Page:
The Caribbean orbit of American influence

dc.creatorCarnes, Ida H.
dc.description.abstractStatement of the problem. It is the purpose of this thesis to show how the Monroe Doctrine was modified to enable the United States to deal with each complicated situation as it arose in the countries bordering on the Caribbean. Doubtless these modifications furthered the interests of the United States, but they also created antagonisms in the Latin-American countries, and caused them to seek friendship and economic relations in Europe. All the countries bordering on the Caribbean are of strategic importance in the defense of the United States, as well as of the entire hemisphere. The United States has always sought closer cultural and economic relations with the Latin countries. The present "good neighbor" policy is but another aspect of this traditional quest for security for ourselves and for our neighbors. The writer has attempted to present as a unified whole, the commercial and economic inter-relationship of the Caribbean countries, beginning with the issuance of the Monroe Doctrine and ending with the repercussions of the present conflict in Europe as they have affected the Western Hemisphere. Procedures and sources of data. Available primary and secondary source materials were used to substantiate the historical sequence. Interpretation of recent trends was based on articles appearing in Current History and The Annals of the American Academy. Books containing descriptive information of these countries were suggested by the Pan- American Union. Trade figures were obtained from the United States Department of Commerce, Houston Branch Office, Division of Foreign Trade and Statistics. The resume of current economic conditions was based on Commerce Reports of recent date. Other information concerning imports and exports was based on Commerce and Economic Resources of Our Outlying Territories and Possessions and South America's Trade. Summary and Conclusions. The Monroe Doctrine defined Europe's relation to the New World; but the United States' relation to the Latin-American nations was not mentioned. There were times when it seemed that the Doctrine had been abandoned, only to be revived with new vigor. While the United States was expanding territorially, the Monroe Doctrine was enforced as a unilateral policy. The development of the Panama policy gave added importance to the Caribbean region. Enmity and hatred among the Latin countries were engendered by the haughty, impatient, and aggressive policies of the United States; order was valued more than liberty, and dollars more than democracy. Mexico and Cuba being nearest, the influence of the United States has been felt most strongly in these two countries. Present conditions in Mexico have made adherence to the "good neighbor" policy difficult. The deplorable conditions in Puerto Rico present a challenge which the United States must meet. All of the islands and countries bordering on the Caribbean are of strategic importance in the defense of the Panama. Stable political and economic conditions in these countries are of increasing importance to the United States. The actions of the United States had their origin in the defense of the nation. This fundamental problem of defense is more important now than ever before; but it has been the desire of several Administrations to accomplish this, without arousing Latin-American antipathy toward the United States. In fact, perfect defense of the Americas depends upon the co-operation of all the countries with one aother. Goodwill usually comes as a result of a better understanding based on close economic and trade relations. A relationship of lasting value can be built if the United States shows a sincere desire to help the Latin republics solve their problems, and enter into mutually beneficial trade relations.Such a solution would contribute to the defense of the democratic ideal in the Western Hemisphere.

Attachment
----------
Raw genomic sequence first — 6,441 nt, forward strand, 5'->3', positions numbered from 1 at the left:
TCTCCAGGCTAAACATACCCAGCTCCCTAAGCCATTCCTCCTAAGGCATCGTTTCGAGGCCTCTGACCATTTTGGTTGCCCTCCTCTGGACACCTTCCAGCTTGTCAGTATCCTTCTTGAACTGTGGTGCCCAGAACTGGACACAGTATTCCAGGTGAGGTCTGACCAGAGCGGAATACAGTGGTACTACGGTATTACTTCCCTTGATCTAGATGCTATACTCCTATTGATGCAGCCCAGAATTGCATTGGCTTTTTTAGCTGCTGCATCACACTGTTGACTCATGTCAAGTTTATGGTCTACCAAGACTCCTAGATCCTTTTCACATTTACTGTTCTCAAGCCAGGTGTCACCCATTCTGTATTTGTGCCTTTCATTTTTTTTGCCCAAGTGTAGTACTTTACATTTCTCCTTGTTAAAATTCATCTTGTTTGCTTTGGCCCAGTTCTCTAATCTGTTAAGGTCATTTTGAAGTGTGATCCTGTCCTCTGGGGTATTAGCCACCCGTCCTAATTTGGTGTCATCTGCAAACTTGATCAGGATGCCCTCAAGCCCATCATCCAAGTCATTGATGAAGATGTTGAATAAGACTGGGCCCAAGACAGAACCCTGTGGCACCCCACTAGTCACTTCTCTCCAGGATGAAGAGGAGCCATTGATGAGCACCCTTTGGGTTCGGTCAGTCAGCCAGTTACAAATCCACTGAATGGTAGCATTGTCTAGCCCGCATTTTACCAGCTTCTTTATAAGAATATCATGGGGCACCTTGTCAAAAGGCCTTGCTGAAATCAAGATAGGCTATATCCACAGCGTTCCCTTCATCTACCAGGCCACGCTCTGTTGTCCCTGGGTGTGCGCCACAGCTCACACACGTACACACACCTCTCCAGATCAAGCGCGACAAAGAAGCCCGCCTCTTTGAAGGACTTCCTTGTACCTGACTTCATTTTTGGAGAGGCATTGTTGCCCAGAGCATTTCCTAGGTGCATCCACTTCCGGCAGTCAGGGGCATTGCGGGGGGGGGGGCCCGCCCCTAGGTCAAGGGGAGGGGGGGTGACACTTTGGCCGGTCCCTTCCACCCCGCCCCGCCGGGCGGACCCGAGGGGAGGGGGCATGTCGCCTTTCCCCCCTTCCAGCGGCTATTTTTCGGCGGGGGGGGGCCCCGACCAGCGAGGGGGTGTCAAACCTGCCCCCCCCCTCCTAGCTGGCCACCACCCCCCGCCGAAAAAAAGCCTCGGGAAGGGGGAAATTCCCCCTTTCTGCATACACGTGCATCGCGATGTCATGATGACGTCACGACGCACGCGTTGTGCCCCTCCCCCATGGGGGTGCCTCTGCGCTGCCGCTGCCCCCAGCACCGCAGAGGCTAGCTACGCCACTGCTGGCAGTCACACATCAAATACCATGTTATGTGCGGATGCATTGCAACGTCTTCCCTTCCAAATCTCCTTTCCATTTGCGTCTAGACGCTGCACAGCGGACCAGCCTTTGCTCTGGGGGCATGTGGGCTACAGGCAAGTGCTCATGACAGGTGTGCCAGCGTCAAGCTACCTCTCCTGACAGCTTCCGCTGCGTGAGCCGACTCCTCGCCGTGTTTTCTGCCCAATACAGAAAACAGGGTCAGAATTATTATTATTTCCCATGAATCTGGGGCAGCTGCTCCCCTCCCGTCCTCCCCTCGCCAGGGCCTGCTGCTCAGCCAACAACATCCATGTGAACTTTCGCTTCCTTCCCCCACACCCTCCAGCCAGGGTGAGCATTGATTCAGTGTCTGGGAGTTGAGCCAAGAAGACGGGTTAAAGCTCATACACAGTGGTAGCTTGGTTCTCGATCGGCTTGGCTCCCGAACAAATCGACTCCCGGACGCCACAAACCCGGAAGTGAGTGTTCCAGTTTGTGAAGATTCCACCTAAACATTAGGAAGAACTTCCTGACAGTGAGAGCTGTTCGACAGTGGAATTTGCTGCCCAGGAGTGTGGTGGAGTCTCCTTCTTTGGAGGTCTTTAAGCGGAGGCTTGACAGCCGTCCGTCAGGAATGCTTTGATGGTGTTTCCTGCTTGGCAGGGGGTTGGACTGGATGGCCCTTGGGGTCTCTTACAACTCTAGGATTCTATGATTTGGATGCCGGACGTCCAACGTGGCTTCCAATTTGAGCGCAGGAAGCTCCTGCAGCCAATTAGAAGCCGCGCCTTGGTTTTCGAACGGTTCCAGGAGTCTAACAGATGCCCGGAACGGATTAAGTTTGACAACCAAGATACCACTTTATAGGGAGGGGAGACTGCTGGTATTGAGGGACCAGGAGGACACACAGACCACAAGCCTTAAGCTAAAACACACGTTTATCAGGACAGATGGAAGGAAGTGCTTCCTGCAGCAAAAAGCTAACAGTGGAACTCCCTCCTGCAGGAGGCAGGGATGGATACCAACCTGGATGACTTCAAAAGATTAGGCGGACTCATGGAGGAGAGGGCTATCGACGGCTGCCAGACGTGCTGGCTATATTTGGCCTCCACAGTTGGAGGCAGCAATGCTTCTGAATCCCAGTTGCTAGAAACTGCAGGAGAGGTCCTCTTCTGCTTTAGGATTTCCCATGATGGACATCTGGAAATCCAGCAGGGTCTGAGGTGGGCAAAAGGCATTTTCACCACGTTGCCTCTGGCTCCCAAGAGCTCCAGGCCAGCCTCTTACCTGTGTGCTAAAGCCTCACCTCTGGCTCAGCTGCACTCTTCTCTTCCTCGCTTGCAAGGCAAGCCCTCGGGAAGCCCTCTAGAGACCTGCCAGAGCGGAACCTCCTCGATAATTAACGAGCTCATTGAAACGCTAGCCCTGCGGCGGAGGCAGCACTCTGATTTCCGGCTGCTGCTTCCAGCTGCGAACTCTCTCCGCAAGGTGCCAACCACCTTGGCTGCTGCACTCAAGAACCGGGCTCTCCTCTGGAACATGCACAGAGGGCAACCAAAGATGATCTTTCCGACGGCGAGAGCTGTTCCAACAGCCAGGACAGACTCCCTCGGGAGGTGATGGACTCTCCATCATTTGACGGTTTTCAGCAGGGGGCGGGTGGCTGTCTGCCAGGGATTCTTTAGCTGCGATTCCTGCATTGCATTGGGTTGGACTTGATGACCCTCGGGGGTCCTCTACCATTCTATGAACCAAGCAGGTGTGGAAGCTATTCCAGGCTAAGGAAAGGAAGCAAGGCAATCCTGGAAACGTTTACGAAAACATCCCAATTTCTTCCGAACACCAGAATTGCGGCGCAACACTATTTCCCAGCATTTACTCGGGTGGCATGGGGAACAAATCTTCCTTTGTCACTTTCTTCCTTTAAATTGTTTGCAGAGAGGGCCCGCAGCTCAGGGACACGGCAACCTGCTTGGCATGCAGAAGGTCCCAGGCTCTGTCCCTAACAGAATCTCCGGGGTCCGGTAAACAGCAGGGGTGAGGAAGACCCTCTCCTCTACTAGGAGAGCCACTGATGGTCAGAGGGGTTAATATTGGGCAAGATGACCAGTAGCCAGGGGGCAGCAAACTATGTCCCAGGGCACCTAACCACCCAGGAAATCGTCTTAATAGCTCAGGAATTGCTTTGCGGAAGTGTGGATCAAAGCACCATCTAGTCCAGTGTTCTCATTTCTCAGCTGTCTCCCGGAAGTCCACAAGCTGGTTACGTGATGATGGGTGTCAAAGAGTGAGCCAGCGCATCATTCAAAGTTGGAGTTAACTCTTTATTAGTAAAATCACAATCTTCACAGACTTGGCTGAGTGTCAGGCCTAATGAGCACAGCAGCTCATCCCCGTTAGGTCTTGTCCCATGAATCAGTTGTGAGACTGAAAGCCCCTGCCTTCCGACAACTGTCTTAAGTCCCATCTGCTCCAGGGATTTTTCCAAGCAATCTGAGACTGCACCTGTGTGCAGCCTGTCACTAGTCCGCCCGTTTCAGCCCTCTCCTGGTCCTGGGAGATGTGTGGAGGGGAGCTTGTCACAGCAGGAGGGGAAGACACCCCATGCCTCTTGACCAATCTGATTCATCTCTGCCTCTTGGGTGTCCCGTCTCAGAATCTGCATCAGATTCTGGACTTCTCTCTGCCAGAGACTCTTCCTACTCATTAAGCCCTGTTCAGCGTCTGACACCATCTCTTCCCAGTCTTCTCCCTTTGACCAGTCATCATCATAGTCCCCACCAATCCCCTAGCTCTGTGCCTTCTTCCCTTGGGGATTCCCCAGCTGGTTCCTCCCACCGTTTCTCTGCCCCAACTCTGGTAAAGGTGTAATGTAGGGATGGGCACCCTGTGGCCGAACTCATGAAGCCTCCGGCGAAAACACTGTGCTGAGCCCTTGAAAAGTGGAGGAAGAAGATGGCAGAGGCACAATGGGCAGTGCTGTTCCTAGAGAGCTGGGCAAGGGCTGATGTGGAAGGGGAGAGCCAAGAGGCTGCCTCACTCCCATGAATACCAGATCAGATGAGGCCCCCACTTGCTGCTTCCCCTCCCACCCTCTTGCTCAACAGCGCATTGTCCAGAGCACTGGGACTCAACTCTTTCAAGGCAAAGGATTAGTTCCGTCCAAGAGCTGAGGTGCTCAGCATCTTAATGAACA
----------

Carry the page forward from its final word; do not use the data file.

dc.description.departmentHistory, Department of
dc.format.digitalOriginreformatted digital
dc.rightsThis item is protected by copyright but is made available here under a claim of fair use (17 U.S.C. Section 107) for non-profit research and educational purposes. Users of this work assume the responsibility for determining copyright status prior to reusing, publishing, or reproducing this item for purposes other than what is allowed by fair use or other copyright exemptions. Any reuse of this item in excess of fair use or other copyright exemptions requires express permission of the copyright holder.
dc.titleThe Caribbean orbit of American influence
dc.type.genreThesis, Department of of Houston of Arts


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